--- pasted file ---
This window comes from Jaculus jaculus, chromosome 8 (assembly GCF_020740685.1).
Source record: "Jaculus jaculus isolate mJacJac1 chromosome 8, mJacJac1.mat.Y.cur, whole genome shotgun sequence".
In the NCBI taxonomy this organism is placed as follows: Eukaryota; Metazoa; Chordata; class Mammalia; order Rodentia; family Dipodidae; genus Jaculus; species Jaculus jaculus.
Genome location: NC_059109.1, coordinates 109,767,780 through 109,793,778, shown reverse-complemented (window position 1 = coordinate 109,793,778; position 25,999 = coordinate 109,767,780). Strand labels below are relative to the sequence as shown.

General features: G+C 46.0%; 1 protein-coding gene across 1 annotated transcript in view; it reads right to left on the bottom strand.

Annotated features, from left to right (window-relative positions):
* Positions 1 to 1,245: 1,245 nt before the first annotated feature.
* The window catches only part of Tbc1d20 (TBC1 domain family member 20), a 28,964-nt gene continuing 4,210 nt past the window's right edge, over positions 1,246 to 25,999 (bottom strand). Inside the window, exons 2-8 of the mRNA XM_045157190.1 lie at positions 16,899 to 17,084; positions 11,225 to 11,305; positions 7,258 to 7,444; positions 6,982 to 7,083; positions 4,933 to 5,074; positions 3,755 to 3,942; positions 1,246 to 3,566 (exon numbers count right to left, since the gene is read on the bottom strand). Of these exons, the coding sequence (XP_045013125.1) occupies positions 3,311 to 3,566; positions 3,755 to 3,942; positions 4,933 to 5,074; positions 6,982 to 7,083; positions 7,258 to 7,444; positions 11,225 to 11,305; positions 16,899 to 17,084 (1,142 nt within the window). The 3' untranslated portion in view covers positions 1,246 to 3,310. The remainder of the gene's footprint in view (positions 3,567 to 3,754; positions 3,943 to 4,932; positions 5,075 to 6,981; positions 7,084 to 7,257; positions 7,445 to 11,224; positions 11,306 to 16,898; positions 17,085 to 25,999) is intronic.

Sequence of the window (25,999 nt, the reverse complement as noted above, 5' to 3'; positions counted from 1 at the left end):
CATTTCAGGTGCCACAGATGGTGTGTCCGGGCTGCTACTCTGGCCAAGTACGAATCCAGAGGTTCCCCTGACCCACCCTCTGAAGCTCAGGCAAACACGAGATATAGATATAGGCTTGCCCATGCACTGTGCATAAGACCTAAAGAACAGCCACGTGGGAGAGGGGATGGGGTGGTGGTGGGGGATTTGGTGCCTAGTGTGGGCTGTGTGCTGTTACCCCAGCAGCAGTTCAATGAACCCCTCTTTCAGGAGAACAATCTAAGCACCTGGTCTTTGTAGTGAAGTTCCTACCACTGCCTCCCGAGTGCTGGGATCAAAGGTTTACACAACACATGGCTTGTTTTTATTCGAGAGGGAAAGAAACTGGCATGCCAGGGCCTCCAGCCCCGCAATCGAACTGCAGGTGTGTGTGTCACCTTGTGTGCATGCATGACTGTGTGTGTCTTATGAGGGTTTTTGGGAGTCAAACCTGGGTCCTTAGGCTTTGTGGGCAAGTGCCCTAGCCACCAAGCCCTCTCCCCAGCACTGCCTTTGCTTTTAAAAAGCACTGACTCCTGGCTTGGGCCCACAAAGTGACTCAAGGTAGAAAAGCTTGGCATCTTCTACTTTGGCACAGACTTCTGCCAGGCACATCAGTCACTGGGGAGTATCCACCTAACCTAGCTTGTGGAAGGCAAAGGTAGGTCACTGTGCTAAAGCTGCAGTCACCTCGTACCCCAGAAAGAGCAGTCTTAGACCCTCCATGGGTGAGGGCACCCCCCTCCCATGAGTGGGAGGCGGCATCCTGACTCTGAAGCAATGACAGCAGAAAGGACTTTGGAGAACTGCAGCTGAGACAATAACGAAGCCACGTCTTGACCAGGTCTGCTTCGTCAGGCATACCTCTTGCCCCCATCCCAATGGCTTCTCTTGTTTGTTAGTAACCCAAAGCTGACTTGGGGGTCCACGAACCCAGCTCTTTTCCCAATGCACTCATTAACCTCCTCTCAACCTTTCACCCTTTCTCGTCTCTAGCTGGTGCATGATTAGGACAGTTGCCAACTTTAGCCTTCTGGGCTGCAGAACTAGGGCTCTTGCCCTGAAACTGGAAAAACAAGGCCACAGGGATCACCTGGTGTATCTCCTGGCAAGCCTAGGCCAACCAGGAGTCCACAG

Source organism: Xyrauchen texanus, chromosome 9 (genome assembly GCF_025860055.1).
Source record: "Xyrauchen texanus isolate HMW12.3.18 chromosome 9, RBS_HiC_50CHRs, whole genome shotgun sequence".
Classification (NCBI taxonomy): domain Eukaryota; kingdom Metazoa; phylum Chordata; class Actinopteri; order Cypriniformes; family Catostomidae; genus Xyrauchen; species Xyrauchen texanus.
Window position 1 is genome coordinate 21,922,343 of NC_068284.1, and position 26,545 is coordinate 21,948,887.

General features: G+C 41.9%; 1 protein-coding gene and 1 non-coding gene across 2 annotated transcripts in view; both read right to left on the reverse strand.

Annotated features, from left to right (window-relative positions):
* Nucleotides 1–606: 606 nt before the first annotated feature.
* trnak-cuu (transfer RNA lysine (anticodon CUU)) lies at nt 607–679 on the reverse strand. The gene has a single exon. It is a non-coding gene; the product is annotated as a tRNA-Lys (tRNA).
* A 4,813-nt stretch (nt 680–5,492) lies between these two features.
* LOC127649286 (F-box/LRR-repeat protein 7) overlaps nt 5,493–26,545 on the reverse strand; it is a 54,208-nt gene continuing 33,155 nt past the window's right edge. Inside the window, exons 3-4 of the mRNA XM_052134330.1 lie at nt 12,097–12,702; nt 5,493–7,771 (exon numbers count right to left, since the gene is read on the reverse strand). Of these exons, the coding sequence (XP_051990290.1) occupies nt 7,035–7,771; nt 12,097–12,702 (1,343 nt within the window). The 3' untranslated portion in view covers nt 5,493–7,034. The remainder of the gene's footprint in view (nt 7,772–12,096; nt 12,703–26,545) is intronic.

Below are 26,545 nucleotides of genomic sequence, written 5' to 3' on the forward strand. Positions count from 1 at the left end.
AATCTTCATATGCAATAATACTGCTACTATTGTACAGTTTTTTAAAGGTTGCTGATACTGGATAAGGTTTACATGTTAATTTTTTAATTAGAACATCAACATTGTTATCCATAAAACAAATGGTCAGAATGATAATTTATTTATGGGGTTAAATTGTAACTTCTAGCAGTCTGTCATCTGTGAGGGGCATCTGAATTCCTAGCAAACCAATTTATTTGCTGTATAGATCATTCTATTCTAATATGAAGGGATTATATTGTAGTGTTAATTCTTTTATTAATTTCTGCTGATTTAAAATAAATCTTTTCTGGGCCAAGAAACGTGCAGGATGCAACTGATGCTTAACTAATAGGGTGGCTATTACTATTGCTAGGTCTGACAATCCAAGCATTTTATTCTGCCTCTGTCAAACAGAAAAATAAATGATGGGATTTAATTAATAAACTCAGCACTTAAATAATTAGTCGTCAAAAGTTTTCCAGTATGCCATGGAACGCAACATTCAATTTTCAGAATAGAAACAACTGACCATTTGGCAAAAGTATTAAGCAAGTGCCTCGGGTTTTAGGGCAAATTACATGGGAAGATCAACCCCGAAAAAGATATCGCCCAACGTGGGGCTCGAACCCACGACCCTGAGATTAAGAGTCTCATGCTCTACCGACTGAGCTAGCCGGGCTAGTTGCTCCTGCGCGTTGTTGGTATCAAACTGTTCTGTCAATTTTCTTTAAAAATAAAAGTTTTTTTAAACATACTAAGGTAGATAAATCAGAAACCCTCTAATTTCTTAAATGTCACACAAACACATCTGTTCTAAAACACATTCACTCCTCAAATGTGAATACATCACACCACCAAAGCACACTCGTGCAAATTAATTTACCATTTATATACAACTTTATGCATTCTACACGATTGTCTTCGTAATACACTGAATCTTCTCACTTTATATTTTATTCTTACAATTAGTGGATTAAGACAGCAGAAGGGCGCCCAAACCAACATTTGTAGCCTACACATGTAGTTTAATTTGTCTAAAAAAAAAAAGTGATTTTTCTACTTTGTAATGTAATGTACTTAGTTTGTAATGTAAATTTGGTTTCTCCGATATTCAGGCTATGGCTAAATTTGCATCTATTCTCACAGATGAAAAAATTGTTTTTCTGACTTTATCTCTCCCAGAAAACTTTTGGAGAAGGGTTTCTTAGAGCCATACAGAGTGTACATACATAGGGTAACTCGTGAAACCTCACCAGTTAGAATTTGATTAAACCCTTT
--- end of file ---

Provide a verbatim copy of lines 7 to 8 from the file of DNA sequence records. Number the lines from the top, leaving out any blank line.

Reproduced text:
* Positions 1 to 1,245: 1,245 nt before the first annotated feature.
* The window catches only part of Tbc1d20 (TBC1 domain family member 20), a 28,964-nt gene continuing 4,210 nt past the window's right edge, over positions 1,246 to 25,999 (bottom strand). Inside the window, exons 2-8 of the mRNA XM_045157190.1 lie at positions 16,899 to 17,084; positions 11,225 to 11,305; positions 7,258 to 7,444; positions 6,982 to 7,083; positions 4,933 to 5,074; positions 3,755 to 3,942; positions 1,246 to 3,566 (exon numbers count right to left, since the gene is read on the bottom strand). Of these exons, the coding sequence (XP_045013125.1) occupies positions 3,311 to 3,566; positions 3,755 to 3,942; positions 4,933 to 5,074; positions 6,982 to 7,083; positions 7,258 to 7,444; positions 11,225 to 11,305; positions 16,899 to 17,084 (1,142 nt within the window). The 3' untranslated portion in view covers positions 1,246 to 3,310. The remainder of the gene's footprint in view (positions 3,567 to 3,754; positions 3,943 to 4,932; positions 5,075 to 6,981; positions 7,084 to 7,257; positions 7,445 to 11,224; positions 11,306 to 16,898; positions 17,085 to 25,999) is intronic.